Do You Really Need a Real Estate Agent to Sell Your House? 6 Times When You Don't

It all depends on who you are, what you know, what you're selling, and who you're selling to.

Most conventional home-selling advice starts and ends with getting a great real estate agent. They not only help you sell your property, but they can also help you get the best possible price for it. Yet, most real estate agents earn their commissions from the seller’s side, with most commissions at four to six percent of the home's sale price. So hiring an agent can shave off thousands of dollars from your potential profit. That alone could be a reason to go at it on your own.

A plastic house, set of keys and money on a white background
turk_stock_photographer/Getty Images

While this may contradict the standard home-selling best practices you've heard, many seasoned investors say there are a variety of instances where a real estate agent isn’t really necessary to sell your home. Surprisingly, even some agents themselves waive off certain kinds of transactions if it makes more sense for the seller to do it themselves. However, these specific scenarios will depend on who you are, who you're trying to sell to, and, of course, the home you're selling.

While you're not legally required to hire a real estate agent to sell your home, some states do require that a real estate agent handle the paperwork for the closing of the sale. Check the legal requirements in your state once you're ready to sell. Then, once you know that a "for sale by owner" (FSBO) is legal, consider if it's practical. We talked with Texas realtor Eric Hegwer to learn about seven situations when a property owner might be better off selling without an agent.

A transfer between family members

In some cases, you may not be selling your home as much as you are passing it on to a loved one. While there are still plenty of i's to dot and t's to cross in the process, you probably don't need to call in an agent. “If the [seller] doesn’t need the house to be put on the market and only wants to change the name on the title, I simply refer them to my favorite title company that can do this quickly, efficiently, and for not that much money,” says Hegwer, an Austin-based realtor who has been selling houses for over 10 years.

A transaction between experienced investors

When two experienced investors come together for the selling and purchasing of a home, there’s not much need for an agent or a broker, Hegwer says. Since there is little value in adding another person to that transaction, it's best to save the commission for a rainy day and tackle the sale as directly as possible. If one party wants some advice, they might be able to do a low-cost or free consultation with a licensed agent, Hegwer adds, but it's probably not necessary to hire someone for the entire transaction.

If you're a lawyer

Lawyers may have an upper hand when trying to sell property on their own. Of course, those who are new to the market or to the profession, might want outside advice. But, similarly to investors, lawyers can often handle all the fine print by themselves. So, it's worth considering if an agent will truly add value or if you feel equipped for the job on your own.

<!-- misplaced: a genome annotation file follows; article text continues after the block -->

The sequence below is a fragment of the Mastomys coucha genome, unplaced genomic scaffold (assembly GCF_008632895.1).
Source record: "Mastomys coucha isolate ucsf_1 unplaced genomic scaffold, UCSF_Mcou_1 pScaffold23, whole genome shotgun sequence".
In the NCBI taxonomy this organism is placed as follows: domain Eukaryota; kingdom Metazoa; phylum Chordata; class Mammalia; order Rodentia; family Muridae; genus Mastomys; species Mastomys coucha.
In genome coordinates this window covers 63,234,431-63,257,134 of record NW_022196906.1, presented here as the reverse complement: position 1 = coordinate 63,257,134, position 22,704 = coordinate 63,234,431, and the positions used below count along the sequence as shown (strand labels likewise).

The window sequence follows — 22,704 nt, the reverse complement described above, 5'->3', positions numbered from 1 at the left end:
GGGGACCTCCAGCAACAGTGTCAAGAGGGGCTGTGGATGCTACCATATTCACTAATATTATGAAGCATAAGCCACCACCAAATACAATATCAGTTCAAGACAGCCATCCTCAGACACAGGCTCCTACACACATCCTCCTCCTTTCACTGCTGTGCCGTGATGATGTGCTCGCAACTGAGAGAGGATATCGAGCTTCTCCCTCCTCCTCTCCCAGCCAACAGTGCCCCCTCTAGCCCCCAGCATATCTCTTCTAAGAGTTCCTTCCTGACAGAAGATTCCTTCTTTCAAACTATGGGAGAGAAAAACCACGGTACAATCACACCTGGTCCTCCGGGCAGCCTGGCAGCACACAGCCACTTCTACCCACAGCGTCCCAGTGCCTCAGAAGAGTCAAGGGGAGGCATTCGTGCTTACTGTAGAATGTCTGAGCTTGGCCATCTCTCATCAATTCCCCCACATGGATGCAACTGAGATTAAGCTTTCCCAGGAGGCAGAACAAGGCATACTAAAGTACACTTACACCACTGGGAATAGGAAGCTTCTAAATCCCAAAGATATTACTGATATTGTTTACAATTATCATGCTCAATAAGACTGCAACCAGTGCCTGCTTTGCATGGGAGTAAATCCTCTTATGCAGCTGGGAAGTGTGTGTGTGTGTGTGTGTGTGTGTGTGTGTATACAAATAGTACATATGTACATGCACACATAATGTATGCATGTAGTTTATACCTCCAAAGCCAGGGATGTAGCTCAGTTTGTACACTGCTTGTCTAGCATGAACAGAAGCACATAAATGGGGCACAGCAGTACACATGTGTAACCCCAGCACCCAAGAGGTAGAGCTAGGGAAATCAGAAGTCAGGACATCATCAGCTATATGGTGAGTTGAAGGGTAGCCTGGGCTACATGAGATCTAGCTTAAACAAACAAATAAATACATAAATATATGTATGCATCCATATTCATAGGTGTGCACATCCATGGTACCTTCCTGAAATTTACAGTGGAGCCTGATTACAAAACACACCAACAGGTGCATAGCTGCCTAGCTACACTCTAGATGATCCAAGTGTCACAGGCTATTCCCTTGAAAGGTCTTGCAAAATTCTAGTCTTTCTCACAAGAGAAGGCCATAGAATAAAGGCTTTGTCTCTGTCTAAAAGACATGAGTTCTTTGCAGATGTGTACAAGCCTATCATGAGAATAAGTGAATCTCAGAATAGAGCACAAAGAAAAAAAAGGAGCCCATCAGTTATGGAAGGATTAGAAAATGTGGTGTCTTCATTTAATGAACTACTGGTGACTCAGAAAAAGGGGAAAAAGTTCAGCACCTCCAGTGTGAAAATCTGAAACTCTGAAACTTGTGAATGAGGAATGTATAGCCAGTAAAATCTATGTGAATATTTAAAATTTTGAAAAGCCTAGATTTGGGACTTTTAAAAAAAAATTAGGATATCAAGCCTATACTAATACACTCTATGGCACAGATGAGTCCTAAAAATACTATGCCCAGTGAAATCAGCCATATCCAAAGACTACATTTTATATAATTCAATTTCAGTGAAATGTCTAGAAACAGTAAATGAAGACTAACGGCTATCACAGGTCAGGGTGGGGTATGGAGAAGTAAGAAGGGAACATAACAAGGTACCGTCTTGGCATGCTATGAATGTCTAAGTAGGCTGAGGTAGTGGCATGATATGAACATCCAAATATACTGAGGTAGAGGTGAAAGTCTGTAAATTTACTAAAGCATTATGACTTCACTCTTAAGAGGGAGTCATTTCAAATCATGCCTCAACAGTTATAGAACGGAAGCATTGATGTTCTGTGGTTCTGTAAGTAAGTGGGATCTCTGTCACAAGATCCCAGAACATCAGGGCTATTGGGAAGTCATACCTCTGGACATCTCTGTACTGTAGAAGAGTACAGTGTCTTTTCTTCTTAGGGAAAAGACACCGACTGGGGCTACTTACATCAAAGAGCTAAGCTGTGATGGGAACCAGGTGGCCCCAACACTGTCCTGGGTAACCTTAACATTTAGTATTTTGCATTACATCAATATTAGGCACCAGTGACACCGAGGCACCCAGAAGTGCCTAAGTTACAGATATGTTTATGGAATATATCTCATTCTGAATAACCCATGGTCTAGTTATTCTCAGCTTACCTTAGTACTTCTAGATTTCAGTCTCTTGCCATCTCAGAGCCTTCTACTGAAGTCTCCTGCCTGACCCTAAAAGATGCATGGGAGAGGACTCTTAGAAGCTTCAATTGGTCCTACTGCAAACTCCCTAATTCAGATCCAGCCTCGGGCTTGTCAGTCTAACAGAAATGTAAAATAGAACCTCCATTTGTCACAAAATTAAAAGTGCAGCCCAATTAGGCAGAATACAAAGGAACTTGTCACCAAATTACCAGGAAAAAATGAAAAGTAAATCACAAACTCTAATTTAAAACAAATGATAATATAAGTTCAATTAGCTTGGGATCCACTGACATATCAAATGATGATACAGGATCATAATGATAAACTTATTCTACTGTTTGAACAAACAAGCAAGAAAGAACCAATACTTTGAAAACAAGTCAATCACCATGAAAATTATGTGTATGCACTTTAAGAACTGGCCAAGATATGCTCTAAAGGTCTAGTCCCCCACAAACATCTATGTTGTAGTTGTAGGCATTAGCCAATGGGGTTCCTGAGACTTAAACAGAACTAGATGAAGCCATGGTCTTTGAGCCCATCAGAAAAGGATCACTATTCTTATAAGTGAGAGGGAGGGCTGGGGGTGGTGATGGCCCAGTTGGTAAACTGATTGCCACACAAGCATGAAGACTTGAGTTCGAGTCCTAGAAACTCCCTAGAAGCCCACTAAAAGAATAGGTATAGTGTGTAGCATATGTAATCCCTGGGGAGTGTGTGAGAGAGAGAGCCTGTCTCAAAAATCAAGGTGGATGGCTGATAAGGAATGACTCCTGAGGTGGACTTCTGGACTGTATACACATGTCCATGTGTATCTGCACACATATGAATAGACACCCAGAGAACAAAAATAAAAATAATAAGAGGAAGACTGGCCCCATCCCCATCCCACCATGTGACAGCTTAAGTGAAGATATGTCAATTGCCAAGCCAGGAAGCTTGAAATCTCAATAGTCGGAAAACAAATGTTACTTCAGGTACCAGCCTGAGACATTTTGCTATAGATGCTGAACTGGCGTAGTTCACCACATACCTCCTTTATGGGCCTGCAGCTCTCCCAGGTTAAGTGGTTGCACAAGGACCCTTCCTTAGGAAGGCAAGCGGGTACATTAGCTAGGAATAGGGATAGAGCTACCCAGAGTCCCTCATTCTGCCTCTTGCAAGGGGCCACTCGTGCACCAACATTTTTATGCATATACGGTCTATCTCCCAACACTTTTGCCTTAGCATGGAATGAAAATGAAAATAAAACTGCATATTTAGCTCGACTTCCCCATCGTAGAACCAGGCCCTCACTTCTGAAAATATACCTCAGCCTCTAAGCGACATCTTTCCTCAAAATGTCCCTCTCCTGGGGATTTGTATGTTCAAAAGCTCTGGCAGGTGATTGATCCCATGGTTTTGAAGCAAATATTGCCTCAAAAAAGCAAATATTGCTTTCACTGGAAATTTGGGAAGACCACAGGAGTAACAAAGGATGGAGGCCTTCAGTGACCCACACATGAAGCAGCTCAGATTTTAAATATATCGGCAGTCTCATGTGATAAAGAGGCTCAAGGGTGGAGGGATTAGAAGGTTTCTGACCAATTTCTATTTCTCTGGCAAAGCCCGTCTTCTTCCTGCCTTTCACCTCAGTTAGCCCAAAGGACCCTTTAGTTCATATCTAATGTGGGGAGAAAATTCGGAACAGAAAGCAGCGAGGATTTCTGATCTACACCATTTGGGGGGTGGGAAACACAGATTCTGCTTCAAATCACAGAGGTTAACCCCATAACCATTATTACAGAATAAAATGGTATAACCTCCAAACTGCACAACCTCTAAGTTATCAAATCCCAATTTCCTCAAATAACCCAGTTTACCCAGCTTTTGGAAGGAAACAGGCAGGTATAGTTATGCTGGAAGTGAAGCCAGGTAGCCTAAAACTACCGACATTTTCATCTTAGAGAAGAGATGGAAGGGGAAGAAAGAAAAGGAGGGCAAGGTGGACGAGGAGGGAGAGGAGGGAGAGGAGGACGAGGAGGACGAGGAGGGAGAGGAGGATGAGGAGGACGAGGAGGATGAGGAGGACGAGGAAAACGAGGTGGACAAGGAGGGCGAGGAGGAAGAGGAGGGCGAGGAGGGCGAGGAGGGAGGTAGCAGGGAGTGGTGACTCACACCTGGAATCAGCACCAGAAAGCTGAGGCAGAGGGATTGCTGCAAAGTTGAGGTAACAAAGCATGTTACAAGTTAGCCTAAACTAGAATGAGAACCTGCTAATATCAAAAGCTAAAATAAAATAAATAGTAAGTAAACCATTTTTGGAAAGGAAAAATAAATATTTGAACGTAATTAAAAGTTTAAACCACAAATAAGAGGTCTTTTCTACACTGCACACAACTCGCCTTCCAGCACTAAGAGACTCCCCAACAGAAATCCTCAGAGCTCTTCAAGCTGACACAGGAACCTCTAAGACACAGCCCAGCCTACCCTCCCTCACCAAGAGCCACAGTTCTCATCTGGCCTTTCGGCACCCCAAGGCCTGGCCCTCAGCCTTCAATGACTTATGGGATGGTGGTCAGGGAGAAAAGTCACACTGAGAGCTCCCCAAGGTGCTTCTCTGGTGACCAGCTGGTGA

If you're a home influencer

Content creators with a large following in the home and DIY space have already built up marketing buzz about their fixes and flips, so they might not need outside help to sell a home that they’ve been sharing on their socials. Hegwer has several friends who have a large social media following because they write about fixing up and decorating their homes. “They have tens of thousands of followers—or more—and a website or Instagram feed full of amazing photos of their house,” he notes. “They can usually successfully ‘for sale by owner’ their house, and they have gotten surprisingly high amounts in the process.” In these cases, Instagram and Pinterest can act as free marketing for a home even before it's on the market.

If you get a cash offer

There’s been a lot of talk about cash buyers lately because they’ve been popping up everywhere. Cash buyers are dream clients for sellers and the name says it all. If the homeowner wants to, they can accept the offer—without an agent—and keep a larger chunk of the proceeds for themselves. Many cash offers are lower than a financed offer, so there’s a trade-off between speed of closing and take-home profit. Some homeowners make up the difference by cutting out the agent and, so long as they have someone read over the contract fully, this can work out well.

When privacy is a concern

One of the lesser-known reasons not to use an agent is when privacy is the concern. If you want to sell your house but don't want publicity surrounding it, you may opt not to appoint a real estate agent. To gain clients, agents have to let other people know that you are selling the house. If you’re not comfortable with all your neighbors and strangers on the internet seeing photos of your home, along with its prospective value, then you’ll need to find an exclusive brokerage with a private client list to suit your needs. Or, you could use old-fashioned word of mouth to contact people who would be willing to be discrete.

Whether you need to sell quickly or have the time to search for the right buyer in your network, sellers have lots of good reasons to cut out the agent. This can take many different forms: for sale by owner, negotiating with a cash buying company, transferring the deed to a family member or friend, and selling to an iBuyer. No matter the method, you should still get professional assistance where necessary—use title companies, inspectors, and (if your state requires it) lawyers to make sure that the transaction is lawful and that you’re still protected in case anything goes awry.

Was this page helpful?
Related Articles